Worried about floods? Better build a stadium!
Published November 30th, 2017
At the opening plenary of our American Water Summit yesterday I caught a glimpse of how awesome it is to be American. It was after a heart-rending presentation by Yvonne Forrest, the deputy director of Houston Water, about how her utility coped in the wake of Hurricane Harvey. I used our audience response system to ask the 380 or so water professionals attending the summit what they thought the most likely response to growing flood risk in America.
I gave three options: 1) invest in greater flood resilience; 2) improve disaster response; and 3) build more sports stadia. The answer I got back was shocking, both in its cynicism and idealism.
18.4% thought the cities would understand the threat, assess their vulnerabilities to floods and invest in green infrastructure, new drainage networks and other urban alterations to reduce the risk of a calamity. 23.4% felt instead that the most likely response would be to accept the risk of a calamity, but instead of spending huge amounts second-guessing the havoc that a big flood might wreak, cities would more likely invest in improving their emergency routines and assets. Forrest’s experience of Harvey was that it created a series of urgent needs in terms of water-related equipment that would have been very useful if the city had been able to anticipate them.
The majority (58.2%) of the audience – which was made up of senior utility leaders, engineers, water technology experts, consultants and related professionals – voted for option three, however. They thought cities would build more sports stadia. To my mind it was a remarkable reflection of both cynicism and idealism that makes America great.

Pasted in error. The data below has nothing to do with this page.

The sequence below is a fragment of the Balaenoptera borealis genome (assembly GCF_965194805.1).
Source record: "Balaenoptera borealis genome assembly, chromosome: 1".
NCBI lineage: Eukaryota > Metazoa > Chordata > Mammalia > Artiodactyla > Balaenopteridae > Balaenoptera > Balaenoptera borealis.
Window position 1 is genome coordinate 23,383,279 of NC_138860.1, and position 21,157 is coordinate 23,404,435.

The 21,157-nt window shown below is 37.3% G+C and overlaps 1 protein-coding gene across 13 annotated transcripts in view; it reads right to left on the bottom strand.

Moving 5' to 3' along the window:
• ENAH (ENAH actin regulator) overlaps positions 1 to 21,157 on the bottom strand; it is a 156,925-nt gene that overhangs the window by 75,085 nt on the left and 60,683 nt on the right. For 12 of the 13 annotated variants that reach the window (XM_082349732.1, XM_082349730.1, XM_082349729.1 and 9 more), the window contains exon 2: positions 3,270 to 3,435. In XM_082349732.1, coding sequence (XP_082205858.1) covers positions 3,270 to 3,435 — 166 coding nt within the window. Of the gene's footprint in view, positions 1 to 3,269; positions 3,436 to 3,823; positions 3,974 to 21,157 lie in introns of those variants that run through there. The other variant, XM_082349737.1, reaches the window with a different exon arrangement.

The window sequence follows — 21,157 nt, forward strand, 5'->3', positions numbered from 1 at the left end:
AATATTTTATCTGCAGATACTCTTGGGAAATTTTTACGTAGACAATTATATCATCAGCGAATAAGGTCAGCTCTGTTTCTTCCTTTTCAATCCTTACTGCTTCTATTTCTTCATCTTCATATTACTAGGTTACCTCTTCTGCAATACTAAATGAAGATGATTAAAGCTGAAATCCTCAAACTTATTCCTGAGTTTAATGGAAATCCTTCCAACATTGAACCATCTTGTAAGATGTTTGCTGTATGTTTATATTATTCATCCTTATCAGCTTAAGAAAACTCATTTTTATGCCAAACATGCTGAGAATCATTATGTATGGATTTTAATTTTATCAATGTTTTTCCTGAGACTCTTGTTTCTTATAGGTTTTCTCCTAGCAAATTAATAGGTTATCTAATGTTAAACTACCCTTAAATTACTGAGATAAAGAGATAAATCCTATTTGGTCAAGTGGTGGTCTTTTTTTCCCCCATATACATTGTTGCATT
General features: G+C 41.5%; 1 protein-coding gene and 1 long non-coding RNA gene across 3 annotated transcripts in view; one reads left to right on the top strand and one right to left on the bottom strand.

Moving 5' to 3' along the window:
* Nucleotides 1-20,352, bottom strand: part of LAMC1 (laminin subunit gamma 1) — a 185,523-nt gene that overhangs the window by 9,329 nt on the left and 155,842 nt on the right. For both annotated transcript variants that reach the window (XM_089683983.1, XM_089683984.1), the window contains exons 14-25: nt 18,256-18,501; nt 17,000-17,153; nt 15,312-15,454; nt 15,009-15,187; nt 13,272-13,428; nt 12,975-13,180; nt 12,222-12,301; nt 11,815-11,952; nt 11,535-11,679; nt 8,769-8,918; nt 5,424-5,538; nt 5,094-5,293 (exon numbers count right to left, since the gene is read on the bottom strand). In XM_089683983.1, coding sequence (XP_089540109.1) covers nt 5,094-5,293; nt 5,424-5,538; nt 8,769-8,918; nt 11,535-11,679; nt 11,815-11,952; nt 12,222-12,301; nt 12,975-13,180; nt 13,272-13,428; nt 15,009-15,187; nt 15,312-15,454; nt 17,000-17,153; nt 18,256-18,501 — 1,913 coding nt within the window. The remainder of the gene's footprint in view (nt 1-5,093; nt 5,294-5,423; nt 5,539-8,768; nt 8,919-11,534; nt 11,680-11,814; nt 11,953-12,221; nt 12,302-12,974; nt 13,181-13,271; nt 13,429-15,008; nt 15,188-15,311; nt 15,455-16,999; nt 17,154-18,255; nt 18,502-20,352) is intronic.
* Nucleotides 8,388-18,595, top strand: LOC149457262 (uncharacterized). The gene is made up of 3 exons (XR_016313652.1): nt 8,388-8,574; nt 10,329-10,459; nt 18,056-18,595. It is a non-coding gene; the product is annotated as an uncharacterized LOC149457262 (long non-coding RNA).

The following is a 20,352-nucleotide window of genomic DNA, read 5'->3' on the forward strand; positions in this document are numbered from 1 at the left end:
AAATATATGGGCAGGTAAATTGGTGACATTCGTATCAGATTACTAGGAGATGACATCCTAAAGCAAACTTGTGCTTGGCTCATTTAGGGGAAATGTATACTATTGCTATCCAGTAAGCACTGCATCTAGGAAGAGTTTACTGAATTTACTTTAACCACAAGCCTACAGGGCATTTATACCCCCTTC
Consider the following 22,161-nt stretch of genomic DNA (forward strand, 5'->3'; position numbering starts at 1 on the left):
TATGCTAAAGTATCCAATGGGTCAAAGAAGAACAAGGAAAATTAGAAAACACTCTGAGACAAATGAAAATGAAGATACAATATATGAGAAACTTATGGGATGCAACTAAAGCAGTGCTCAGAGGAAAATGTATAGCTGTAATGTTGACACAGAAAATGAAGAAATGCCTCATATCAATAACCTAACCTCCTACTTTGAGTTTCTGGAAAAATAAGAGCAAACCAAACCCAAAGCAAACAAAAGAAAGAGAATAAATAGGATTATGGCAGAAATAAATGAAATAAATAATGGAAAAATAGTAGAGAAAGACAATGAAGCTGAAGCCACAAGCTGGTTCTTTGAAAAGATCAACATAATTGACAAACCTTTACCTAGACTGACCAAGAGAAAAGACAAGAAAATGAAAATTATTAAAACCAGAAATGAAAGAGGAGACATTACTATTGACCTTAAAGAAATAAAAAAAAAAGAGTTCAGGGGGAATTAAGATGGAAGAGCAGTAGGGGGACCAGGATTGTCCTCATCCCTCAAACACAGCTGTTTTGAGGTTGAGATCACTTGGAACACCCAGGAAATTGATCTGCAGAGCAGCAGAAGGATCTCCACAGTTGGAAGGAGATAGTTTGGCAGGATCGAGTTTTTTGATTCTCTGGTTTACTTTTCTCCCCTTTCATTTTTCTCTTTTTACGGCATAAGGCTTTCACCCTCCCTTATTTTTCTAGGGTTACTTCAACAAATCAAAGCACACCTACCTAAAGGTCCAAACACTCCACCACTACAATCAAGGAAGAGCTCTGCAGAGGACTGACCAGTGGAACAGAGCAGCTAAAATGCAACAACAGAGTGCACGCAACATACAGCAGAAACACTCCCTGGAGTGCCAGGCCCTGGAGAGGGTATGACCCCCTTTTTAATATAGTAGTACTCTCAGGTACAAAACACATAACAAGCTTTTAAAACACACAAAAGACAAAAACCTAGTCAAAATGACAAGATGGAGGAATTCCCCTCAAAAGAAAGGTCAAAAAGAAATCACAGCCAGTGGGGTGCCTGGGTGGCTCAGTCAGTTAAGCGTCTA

American cities notoriously love to spend hard-earned tax dollars on lavish sports stadia, particularly if they think that a Super Bowl is in the offing. For example, the City of Minneapolis together with the state of Minnesota have put around $500 million towards the new US Bank Stadium that will host Superbowl LII. The same money might have transformed the resilience of the city’s water system, but what is that compared to a great party on 4th February next year? If necessary, at a later date, the stadium might prove a useful place to bring together destitute flood victims if the city is overwhelmed by a future disaster.
Who would want to live in a country where all its citizens spent their lives worrying about disasters that might not happen? This is American exceptionalism at its most idealistic, but what makes it truly great is that it has water professionals who know the score. They know that the people they serve don’t really value what they do: they would rather go to a ball game. They know that they have to fight for every dime they get out of rate payers, and tax payers at every level of government, but they go on fighting for it.
It is only through their unrewarded efforts that a country dedicated to the pursuit of liberty and the pursuit of happiness can exist. USA! USA!